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The big story at Rodale in '02 was the stabilizing of its men's flagship, Men's Health, which watched ad pages rise 22.5% to 874.8 for the full year and newsstand sales spike 14% in the last half of the year. The glamor story at Rodale, which is not known for such things, was the improbable emergence of Men's Health Editor in Chief Dave Zinczenko as the magazine world's "it" boy: the movie star squeeze; the spot on People's Top 50 Bachelors List; the op-ed piece in the Times; the prominent mentions in stories on GQ editor Art Cooper's potential successors; the account of the female Playboy writer who bedded a "Magazine Guy" who matches many of Mr. Zinczenko's attributes. That's all good, but the rest of the picture is mixed. Company prime-mover Prevention had a flat year, with ad pages dropping 3.7% and falling below 1,000, plus significant newsstand declines as well (though rate base rose to 3.2 million in January '03). Aside from an up year at Runner's World, Rodale's more targeted sports titles showed declines. And the company's health/holistic-based Organic Style remains a question mark. Though the company claims an unaudited circulation of 600,000 for the six issues it published in '02, advertisers aren't exactly flocking to the title (it's averaging slightly less than 45 ad pages per issue), and there's been continual turnover in its editorial operations. Despite the ups and down, Rodale's titles eked out an overall ad page gain in '02, a claim that not many of its larger rivals can match. 2002 was a welcome improvement over `01, in which Rodale's flagship titles were all off. Still Rodale seems to be in the process of a transition toward an as-yet-unclear destination.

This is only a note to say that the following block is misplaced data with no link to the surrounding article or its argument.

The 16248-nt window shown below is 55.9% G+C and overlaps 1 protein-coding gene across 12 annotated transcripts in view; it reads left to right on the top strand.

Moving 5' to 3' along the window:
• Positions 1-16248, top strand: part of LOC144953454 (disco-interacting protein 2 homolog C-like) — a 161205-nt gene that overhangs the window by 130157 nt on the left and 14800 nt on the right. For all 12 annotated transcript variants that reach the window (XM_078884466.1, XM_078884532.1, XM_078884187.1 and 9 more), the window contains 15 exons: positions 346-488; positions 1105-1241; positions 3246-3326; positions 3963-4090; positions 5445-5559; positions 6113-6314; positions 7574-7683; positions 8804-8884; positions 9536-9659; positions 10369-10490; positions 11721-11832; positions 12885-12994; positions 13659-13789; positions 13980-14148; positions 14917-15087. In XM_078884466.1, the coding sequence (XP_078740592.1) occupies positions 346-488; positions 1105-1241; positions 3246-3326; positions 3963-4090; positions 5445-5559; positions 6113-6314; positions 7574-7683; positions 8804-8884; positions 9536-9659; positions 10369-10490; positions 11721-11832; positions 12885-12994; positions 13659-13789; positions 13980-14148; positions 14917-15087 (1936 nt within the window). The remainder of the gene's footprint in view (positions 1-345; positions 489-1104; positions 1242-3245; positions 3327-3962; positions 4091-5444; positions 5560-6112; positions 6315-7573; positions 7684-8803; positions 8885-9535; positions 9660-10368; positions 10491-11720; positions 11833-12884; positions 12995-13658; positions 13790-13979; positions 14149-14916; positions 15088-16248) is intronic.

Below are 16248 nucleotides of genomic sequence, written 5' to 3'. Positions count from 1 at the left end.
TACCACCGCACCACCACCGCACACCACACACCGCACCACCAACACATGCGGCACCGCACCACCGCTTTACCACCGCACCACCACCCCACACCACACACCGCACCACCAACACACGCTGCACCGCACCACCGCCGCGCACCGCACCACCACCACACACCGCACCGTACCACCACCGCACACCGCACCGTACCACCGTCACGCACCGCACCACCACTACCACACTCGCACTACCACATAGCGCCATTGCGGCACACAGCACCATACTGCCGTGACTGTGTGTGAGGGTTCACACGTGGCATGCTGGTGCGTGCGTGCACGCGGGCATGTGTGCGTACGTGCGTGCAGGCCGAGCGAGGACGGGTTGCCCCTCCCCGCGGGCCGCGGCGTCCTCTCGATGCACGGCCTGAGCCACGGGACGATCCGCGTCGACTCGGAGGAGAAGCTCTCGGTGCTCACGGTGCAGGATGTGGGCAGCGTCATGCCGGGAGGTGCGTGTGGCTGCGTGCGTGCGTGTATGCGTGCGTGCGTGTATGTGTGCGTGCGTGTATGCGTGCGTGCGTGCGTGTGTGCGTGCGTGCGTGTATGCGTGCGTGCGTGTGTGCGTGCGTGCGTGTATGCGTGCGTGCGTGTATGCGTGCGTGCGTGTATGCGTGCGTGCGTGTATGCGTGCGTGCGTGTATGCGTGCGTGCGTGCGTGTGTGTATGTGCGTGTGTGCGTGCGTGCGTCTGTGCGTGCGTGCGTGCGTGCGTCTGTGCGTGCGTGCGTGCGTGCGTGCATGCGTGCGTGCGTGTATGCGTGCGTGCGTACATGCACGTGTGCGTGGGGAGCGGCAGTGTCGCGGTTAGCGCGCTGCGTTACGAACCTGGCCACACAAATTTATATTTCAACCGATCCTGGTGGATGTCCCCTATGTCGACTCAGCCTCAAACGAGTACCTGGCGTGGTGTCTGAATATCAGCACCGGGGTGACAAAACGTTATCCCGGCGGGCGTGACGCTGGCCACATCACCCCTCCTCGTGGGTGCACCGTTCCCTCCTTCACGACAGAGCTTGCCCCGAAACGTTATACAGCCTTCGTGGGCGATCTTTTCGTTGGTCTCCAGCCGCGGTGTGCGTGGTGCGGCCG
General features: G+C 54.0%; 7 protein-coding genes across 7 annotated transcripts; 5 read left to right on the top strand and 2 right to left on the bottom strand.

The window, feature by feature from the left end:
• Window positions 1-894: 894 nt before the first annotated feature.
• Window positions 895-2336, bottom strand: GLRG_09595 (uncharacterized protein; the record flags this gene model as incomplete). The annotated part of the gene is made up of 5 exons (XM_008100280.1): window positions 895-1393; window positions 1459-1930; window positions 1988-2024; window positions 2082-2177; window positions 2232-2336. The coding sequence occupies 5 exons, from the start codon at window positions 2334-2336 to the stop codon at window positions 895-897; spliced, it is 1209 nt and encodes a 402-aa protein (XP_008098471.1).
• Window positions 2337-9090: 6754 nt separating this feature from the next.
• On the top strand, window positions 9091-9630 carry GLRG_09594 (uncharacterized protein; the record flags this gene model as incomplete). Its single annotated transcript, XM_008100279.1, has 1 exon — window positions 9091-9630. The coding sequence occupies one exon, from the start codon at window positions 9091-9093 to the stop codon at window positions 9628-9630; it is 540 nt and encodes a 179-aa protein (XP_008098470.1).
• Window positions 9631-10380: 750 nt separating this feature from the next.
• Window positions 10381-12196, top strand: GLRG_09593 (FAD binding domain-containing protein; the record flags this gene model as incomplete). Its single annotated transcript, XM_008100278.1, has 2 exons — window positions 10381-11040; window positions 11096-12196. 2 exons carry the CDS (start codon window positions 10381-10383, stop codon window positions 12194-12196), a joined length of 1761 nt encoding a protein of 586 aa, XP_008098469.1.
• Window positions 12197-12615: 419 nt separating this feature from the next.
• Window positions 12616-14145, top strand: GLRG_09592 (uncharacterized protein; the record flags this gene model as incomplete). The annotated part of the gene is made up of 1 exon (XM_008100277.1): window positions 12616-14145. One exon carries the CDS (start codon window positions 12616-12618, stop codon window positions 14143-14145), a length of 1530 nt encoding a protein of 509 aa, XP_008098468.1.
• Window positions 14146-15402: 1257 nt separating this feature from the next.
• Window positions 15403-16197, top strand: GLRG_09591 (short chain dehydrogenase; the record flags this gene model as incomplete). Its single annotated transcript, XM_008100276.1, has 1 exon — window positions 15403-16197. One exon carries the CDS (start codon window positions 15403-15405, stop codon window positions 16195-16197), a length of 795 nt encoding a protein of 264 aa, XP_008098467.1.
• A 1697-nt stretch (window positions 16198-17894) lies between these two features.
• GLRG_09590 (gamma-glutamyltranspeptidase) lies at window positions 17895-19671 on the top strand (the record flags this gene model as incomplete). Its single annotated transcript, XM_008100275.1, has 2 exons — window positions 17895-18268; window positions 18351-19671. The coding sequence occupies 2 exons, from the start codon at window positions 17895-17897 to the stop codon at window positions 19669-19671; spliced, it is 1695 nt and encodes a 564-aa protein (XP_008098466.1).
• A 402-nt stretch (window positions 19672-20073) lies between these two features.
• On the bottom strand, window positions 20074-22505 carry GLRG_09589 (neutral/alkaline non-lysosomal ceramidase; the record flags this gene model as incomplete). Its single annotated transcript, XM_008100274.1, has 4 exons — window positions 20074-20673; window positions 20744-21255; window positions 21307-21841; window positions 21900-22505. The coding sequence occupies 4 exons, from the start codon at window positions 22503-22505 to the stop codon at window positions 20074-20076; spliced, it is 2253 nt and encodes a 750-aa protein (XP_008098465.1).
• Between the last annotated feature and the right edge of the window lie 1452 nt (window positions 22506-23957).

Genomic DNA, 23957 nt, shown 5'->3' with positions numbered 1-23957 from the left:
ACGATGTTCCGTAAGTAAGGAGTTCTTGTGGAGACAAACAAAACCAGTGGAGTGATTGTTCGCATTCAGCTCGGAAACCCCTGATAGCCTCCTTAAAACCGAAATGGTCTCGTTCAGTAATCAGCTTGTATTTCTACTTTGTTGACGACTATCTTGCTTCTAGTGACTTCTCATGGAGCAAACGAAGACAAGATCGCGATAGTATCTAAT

Rating: 2.5 stars

Best performer:

Men's Health

ad pages

up 22.5% to 874.8


up 4% to 1.7 million

Worst performer:


ad pages

down 31.5% to 128.4


down 29.6% to 306,079

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